August 14, 2021. In researching the service of many courageous air crew who lost their lives during WW2, Pieter Valkenburg, who served in the Dutch Air Force, thought how much he would have liked to talk to them. So, Pieter was pleased when a trip to Kinkora for ice cream and a visit with Bonnie Rogerson of Chez Shez Inn led to us meeting RCAF pilot Captain Scott NANTES. (RCAF is the acronym for Royal Canadian Air Force.)
Scott was on the Island with his husband Felix Belzile for a short family visit, and told us that “…My mother Rhonda is from Kinkora and still lives here with my stepfather, Damien Coyle….” His father, Michael Croken, lives in Moncton, New Brunswick.
Growing up in Kinkora, Scott was a member of the Royal Canadian Air Cadet Program 53 Squadron in Summerside. “…It was through the Air Cadets that I received my glider and private pilot’s licence…” he said.
….The military covered the cost of tuition….
For the best chance of having a career in flying, he applied to the ROTP (Regular Officers Training Plan), a program that would give him an opportunity to earn a fully paid university degree and an officer’s commission in the Canadian Armed Forces, in return for a commitment to serve for a set period. (For more information, see https://www.rmc-cmr.ca/en/registrars-office/regular-officer-training-plan-rotp)
Scott was accepted into the program and began his first year of studies at the Royal Military College Saint-Jean (Collège militaire royal de Saint-Jean) in Saint-Jean-sur-Richelieu, Quebec, 40 km south of Montreal. (See https://en.wikipedia.org/wiki/Royal_Military_College_Saint-Jean)
After the first year in Quebec, Scott continued his studies at the Royal Military College in Kingston, majoring in Political Science. (See https://en.wikipedia.org/wiki/Royal_Military_College_of_Canada) This is where he met Felix, who majored in Computer Engineering. Both men were enlisted in the RCAF.
….Basic Flight Training gives an indication of who has the ‘right stuff’….
After receiving his Bachelor of Arts, Scott was sent to Moose Jaw, Saskatchewan for 1 year of Basic Flight Training, even though he already had a private pilot’s licence. “…This is an RCAF requirement, even for commercial pilots, as there are differences from non-military pilot training. You are trained in formation flying, low level navigation, and aerobatics…” he explained.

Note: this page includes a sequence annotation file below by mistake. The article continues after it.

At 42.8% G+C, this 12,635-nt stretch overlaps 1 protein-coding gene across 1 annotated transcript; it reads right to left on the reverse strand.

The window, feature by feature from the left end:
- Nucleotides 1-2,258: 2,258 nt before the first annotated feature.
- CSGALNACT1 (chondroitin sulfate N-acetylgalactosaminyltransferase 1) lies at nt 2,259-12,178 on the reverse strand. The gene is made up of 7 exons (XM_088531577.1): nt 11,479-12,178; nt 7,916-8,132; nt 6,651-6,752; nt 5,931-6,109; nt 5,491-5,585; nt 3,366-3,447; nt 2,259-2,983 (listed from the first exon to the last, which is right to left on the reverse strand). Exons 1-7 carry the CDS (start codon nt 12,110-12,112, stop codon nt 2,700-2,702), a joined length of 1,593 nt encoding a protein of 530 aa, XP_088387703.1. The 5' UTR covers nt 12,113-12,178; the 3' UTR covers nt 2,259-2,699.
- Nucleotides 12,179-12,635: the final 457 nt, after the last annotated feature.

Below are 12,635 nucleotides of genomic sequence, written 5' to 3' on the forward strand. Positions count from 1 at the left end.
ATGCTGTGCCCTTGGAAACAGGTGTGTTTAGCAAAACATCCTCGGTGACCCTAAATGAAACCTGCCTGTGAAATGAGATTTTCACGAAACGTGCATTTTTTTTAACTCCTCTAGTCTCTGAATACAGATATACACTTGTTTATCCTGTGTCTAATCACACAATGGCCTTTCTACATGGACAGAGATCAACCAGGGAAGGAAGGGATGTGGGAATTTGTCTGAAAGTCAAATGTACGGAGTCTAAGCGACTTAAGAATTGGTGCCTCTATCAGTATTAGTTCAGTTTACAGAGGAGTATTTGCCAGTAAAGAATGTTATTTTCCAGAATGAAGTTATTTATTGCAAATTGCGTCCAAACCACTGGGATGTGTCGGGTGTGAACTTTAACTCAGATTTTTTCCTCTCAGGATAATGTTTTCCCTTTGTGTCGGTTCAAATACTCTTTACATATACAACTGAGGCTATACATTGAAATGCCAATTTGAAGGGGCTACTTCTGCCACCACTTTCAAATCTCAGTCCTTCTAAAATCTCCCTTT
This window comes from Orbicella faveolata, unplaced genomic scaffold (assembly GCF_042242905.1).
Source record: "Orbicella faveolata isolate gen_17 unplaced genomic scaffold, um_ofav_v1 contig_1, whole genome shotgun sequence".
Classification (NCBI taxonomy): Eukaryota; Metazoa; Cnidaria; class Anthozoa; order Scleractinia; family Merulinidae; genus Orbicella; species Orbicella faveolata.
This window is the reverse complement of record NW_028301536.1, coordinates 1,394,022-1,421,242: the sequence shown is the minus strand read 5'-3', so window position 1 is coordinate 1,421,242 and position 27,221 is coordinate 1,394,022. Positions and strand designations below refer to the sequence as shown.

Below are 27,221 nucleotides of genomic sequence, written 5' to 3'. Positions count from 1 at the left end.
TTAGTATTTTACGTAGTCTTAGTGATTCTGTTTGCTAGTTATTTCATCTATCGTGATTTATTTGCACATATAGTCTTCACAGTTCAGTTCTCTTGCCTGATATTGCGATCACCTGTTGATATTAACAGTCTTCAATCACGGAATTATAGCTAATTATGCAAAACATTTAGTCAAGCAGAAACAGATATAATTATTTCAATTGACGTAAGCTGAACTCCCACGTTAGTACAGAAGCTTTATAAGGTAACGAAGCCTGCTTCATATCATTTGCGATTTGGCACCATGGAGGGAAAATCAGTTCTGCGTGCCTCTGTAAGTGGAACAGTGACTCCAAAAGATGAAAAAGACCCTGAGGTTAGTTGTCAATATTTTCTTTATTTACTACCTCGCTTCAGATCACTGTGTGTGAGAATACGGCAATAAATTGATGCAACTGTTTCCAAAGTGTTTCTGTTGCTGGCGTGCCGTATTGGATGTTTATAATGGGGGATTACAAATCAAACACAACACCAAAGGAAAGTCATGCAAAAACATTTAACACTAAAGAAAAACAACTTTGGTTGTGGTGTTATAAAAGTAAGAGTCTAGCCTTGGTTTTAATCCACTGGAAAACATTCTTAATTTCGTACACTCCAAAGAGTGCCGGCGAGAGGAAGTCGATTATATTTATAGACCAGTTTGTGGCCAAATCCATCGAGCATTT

While operational skills are essential, this period is where trainees are assessed on other characteristics that make a good military pilot. “…Decision making is key…” Scott noted. “…You can’t freeze up, as you must think quickly. Training sorts out who can handle stress…”
Following this basic training, pilots are chosen for one of three streams: fighter pilot, helicopter pilot, or multi-engine pilot. Scott’s first choice of multi-engine pilot was accepted, and he spent a further 5 months in Portage La Prairie, Manitoba, for multi-engine training on a King Air C90. “…Here we learned to deal with a 2 person crew. I received my wings in February 2015….”
….Flying the Airbus A310 …. even into a war zone….
After receiving his wings, Scott was selected to fly the Airbus A310 (which has the military designation Polaris CC150) and was based in Trenton, Ontario. This plane is used for three main functions: VIP transport, air to air refueling, and regular troop transport.
Scott gave examples of his experience with VIP transport. “…I flew Prime Minister Trudeau to the first meeting with former US President Trump in Washington in 2017, and took former Governor General David Johnson on his last flight to China…”
Regular troop transport included flying troops to and from bases in Edmonton or Quebec City and overseas bases in Kuwait, Latvia, and Ukraine.
Scott had three deployments to Kuwait as an air to air refueling pilot, flying into Iraq and Northern Syria during the ISIS Coalition. Each deployment lasted 2 months. Air to air refueling has been described as a ‘gas station in the sky’, where a plane with the fuel must connect with a plane requiring fuel, through a probe that attaches to each plane. It’s like something out of a science fiction movie! As someone who finds threading a sewing needle a challenge, I could only marvel at the skill required.
During this period, he and Felix had a long-distance relationship. Felix explained that “…I was posted to Ottawa after receiving my Computer Engineering degree, and then started a software business on the side. This turned into a full-time business after leaving the RCAF in 2017 and I was able to follow Scott to Trenton….”
….A new challenge in flying the Challenger….
In 2020, Scott received a new assignment and was posted to Ottawa, where he and Felix currently live. “…Now I’m flying the Challenger 604 and the new Challenger 650 planes, which are used for VIP and Medivac transport…”
A passion for flying led Scott Nantes to a rewarding career serving our country and we thank him for sharing his story. If you have a story or photos to share, please contact Pieter at firstname.lastname@example.org, comment on the blog, or send a tweet to @researchmemori1.
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